Boxy SVG Editor
Boxy is a new kind of way to manipulate vector graphics directly in the browser. Up until now, graphic designers were heavily dependent on using tools like Sketch, and Adobe Illustrator to conclude common tasks focused around vector graphics, but with Boxy SVG — you can now create illustrations, icons, banners, mockups, charts, buttons and other custom SVG elements directly from your favorite browser. It’s astonishingly functional, and certainly useful. SVG’s are already the future of responsive designs, and tools like Boxy will ensure that it stays that way. The benefits of integrating SVG graphics into your designs are invaluable. They’re impeccably useful for performance, scalability, and beautiful user experience.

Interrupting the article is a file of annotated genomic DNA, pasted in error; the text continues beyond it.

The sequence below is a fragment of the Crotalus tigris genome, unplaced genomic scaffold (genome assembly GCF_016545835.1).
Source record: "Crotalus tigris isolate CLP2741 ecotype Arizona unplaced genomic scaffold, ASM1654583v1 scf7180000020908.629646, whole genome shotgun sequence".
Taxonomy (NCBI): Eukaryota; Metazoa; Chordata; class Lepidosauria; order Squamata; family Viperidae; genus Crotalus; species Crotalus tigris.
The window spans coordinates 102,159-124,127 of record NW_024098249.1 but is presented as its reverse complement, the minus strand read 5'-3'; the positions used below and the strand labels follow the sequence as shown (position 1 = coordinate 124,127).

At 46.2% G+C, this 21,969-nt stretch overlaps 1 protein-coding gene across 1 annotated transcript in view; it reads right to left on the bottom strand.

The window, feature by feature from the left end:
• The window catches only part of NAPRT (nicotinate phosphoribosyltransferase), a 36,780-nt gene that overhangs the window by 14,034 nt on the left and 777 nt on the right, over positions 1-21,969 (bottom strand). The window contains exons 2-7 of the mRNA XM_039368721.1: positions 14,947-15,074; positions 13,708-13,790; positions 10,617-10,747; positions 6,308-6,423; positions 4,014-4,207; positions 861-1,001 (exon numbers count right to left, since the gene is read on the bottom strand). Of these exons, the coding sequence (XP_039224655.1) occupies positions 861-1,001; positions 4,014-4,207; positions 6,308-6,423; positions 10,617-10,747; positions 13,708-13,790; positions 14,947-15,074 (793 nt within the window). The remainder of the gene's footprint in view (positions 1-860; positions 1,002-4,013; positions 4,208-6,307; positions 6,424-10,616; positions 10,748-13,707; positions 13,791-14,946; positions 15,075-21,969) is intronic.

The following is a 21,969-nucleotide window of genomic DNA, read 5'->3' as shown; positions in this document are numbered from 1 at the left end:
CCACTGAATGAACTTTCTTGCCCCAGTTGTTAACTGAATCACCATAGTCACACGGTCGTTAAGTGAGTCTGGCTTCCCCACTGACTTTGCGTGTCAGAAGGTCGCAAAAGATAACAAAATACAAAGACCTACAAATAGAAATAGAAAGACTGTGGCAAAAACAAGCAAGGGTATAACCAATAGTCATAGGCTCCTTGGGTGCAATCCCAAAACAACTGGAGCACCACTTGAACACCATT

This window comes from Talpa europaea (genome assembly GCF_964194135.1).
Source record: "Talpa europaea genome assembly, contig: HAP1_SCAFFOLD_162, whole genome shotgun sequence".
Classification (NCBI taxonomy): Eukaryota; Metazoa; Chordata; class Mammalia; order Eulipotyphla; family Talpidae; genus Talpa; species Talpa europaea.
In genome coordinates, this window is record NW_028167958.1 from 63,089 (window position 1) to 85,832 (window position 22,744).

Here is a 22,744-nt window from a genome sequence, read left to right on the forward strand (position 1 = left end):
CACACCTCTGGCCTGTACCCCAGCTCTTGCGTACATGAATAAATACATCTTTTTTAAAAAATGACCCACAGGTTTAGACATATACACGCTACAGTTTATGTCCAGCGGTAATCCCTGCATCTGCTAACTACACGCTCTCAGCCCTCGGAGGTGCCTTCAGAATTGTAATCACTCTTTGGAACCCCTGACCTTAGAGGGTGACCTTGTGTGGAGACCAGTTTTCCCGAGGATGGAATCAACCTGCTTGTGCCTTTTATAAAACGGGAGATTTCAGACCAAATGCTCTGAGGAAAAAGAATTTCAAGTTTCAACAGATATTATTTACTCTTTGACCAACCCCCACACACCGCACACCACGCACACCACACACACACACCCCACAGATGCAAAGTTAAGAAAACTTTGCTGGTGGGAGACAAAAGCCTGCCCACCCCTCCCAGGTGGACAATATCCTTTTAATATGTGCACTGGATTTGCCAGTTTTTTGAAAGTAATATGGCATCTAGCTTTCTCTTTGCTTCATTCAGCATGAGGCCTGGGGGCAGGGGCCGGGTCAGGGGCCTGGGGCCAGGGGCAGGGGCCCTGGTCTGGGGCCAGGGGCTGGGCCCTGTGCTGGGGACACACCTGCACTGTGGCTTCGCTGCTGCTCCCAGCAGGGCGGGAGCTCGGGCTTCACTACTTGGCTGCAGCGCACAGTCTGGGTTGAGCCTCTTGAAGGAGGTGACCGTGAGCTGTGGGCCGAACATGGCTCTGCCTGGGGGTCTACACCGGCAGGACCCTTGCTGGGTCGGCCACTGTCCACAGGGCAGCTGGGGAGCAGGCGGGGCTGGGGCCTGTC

If you have an idea for web design, you can realize it with the amazing and flexible UXPin. It is a solution that does not really know any limitations. As a matter of fact, your imagination is the only boundary that you have, so let loose and create the exact masterpiece that you are after. With UXPin, you can make simple and complicated things a reality sooner rather than later.
Whether you are setting up a prototype or a full-blown project, again, there are no boundaries for UXPin, as you can utilize it for whatever.
As for the features, needless to say, there are very many. From built-in libraries, like Material Design and Bootstrap, to HTML import, tons of components, interactive form elements and vector drawing tools, all this and heaps more is what you get with UXPin. Get ready for an immediate difference with the impressive UXPin now.
Mobile-Friendly Test (by Google)